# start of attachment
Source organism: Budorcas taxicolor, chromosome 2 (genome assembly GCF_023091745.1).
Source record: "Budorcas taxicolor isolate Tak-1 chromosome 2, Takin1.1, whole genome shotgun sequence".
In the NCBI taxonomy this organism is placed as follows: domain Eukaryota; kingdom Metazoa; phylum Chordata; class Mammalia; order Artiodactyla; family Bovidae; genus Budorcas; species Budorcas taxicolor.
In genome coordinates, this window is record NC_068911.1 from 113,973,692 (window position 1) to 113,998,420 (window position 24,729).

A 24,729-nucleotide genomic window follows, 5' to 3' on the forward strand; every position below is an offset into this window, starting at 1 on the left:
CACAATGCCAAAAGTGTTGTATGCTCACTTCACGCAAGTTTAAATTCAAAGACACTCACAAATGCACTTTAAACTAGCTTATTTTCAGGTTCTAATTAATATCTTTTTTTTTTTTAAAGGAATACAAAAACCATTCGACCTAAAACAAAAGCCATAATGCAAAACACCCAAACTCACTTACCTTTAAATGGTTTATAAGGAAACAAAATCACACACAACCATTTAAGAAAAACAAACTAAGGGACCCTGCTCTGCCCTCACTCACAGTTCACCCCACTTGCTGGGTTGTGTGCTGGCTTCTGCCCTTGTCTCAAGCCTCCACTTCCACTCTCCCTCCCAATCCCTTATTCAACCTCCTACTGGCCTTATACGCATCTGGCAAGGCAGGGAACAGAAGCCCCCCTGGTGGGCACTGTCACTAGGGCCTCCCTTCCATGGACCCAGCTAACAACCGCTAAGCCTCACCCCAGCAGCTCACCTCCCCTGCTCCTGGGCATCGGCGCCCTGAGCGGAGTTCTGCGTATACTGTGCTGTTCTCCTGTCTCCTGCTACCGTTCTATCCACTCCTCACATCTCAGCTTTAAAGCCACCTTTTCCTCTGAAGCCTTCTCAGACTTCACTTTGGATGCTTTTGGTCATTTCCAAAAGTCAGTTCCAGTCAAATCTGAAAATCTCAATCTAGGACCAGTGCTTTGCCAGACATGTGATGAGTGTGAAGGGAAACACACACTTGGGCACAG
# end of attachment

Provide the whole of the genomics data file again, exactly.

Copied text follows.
Source organism: Budorcas taxicolor, chromosome 2 (genome assembly GCF_023091745.1).
Source record: "Budorcas taxicolor isolate Tak-1 chromosome 2, Takin1.1, whole genome shotgun sequence".
In the NCBI taxonomy this organism is placed as follows: domain Eukaryota; kingdom Metazoa; phylum Chordata; class Mammalia; order Artiodactyla; family Bovidae; genus Budorcas; species Budorcas taxicolor.
In genome coordinates, this window is record NC_068911.1 from 113,973,692 (window position 1) to 113,998,420 (window position 24,729).

A 24,729-nucleotide genomic window follows, 5' to 3' on the forward strand; every position below is an offset into this window, starting at 1 on the left:
CACAATGCCAAAAGTGTTGTATGCTCACTTCACGCAAGTTTAAATTCAAAGACACTCACAAATGCACTTTAAACTAGCTTATTTTCAGGTTCTAATTAATATCTTTTTTTTTTTTAAAGGAATACAAAAACCATTCGACCTAAAACAAAAGCCATAATGCAAAACACCCAAACTCACTTACCTTTAAATGGTTTATAAGGAAACAAAATCACACACAACCATTTAAGAAAAACAAACTAAGGGACCCTGCTCTGCCCTCACTCACAGTTCACCCCACTTGCTGGGTTGTGTGCTGGCTTCTGCCCTTGTCTCAAGCCTCCACTTCCACTCTCCCTCCCAATCCCTTATTCAACCTCCTACTGGCCTTATACGCATCTGGCAAGGCAGGGAACAGAAGCCCCCCTGGTGGGCACTGTCACTAGGGCCTCCCTTCCATGGACCCAGCTAACAACCGCTAAGCCTCACCCCAGCAGCTCACCTCCCCTGCTCCTGGGCATCGGCGCCCTGAGCGGAGTTCTGCGTATACTGTGCTGTTCTCCTGTCTCCTGCTACCGTTCTATCCACTCCTCACATCTCAGCTTTAAAGCCACCTTTTCCTCTGAAGCCTTCTCAGACTTCACTTTGGATGCTTTTGGTCATTTCCAAAAGTCAGTTCCAGTCAAATCTGAAAATCTCAATCTAGGACCAGTGCTTTGCCAGACATGTGATGAGTGTGAAGGGAAACACACACTTGGGCACAG